Consistent preparation and analysis of weaknesses key to CAT top scorer’s success

Archit Gurg from Cluster Innovation Centre, University of Delhi, was one of the 20 100 percentile scorers in the Common Admission Test 2017. We offer him our congratulations and and get insights about his study schedule, thoughts on the importance of a coaching institute and engineers bagging the top percentiles, amongst other interesting things!

Q.1 We’re sure everyone wants to know the magnitude of hard work that goes into securing a 100 percentile. Can you elaborate upon your own study regime?

CAT is mostly aptitude, and most of us would be able to solve all the questions, given sufficient time. It’s just the time aspect that has to be mastered, and the best way to achieve this is through practice. Since the beginning of my preparation, I focused on this. It included reading passages & newspapers, and practicing quantitative section questions regularly. A couple of hours each day was sufficient till the very end.

Q.2 Most 2017 CAT aspirants have already begun preparing. Can you map out an effective course of study for them based on your own experience?

In my opinion, consistent preparation is absolutely essential. I began preparing around this time itself, and focused on identifying my weaknesses first. This helped me prioritise among the subjects and topics I had to study. I regularly analysed these weaknesses to observe my progress, and modified my preparation accordingly. It is useful because it keeps fresh in our memories the mistakes we make & the areas we falter in, and helps us keep track of the progress we are making. This, along with regular practice, helped me overcome my weaknesses.

Q.3 The dreaded Quantitative Ability section is feared by many. What are your tips for achieving maximum accuracy in this section?

I think what gave me an edge in QA was the fact that I began focusing on it quite early in my preparation. By April/May, I had figured out the topics I needed to specifically focus on in the section.  Secondly, I tried to do a couple of questions of each chapter, every day, so as to not lose familiarity with any topic at any point of time. This helped me retain my learning throughout the preparation period.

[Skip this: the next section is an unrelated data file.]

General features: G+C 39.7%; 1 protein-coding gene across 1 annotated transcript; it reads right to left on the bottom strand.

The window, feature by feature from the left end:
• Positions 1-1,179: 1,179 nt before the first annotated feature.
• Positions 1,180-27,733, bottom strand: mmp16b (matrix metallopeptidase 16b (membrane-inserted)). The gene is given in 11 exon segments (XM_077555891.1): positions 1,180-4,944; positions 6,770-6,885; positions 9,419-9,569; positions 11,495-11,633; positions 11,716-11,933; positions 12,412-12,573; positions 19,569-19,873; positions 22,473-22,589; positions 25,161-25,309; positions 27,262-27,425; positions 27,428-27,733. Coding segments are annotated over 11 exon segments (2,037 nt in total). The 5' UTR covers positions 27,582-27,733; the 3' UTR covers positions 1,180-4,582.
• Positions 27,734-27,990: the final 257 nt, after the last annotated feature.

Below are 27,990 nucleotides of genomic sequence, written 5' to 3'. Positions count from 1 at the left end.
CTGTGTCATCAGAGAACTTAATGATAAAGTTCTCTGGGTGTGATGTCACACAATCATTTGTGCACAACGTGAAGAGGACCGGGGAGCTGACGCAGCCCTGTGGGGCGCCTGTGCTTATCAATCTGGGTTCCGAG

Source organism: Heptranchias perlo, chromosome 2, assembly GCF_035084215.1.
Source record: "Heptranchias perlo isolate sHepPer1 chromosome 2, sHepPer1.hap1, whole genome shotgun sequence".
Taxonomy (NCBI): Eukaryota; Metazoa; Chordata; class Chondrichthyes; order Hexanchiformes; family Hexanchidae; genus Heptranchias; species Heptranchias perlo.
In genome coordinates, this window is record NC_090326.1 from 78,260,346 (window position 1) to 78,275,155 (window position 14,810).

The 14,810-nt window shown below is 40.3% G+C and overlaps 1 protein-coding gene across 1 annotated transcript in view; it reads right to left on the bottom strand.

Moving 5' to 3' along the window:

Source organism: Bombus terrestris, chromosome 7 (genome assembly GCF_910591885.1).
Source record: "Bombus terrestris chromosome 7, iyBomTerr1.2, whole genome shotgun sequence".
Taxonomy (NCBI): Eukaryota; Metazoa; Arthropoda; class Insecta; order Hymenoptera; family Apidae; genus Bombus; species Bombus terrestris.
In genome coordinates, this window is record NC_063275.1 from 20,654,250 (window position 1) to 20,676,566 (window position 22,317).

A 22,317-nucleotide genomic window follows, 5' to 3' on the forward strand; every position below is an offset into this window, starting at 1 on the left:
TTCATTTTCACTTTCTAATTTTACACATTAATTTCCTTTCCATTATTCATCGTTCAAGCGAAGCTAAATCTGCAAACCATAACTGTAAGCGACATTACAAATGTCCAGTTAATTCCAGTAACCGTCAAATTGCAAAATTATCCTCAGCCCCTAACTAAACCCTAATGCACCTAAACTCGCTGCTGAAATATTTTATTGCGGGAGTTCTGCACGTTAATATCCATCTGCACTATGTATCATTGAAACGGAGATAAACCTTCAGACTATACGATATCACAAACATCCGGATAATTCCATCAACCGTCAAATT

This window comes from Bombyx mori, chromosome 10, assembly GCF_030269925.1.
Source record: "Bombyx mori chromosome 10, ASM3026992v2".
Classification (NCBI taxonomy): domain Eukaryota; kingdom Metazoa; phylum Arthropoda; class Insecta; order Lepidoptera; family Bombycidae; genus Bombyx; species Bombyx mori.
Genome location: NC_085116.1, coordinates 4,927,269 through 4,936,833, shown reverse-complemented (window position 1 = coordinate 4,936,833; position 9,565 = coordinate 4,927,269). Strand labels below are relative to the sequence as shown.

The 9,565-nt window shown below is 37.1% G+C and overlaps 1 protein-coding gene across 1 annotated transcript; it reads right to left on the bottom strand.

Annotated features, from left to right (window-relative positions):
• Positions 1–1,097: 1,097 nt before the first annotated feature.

Other than that, maintaining a record of the questions you’ve gotten wrong, the concepts you’ve faltered upon, and the tricks you’ve found in tests, is definitely useful. This would ensure that the first few months of your preparation are not a waste, and the learning is kept intact till the end of the preparation.

Q.4 As for the Verbal Ability section, many students are deterred right in the beginning believing themselves to have inferior vocabulary. What do recommend to such students?

Well, I believe I can identify with the question. I always used to be concerned about my vocabulary, or the lack of it. But VA is not really about vocabulary. It’s more logic based. For instance, it might not be essential to understand a reading comprehension passage in its entirety, as long as we can decipher the intent of it, and the questions that follow. This understanding can be achieved through practice.

The best way to improve one’s score in VA, in my opinion, is reading. While this might sound like a clichéd solution to the age-old question, it is the ultimate solution. It is also the hardest to pursue. While in QA, if you practice a particular topic extensively, you may be able to observe a boost in your score. In case of reading, the same won’t be visible that easily. It takes time to actually achieve significant improvement. However, the key is to keep at it.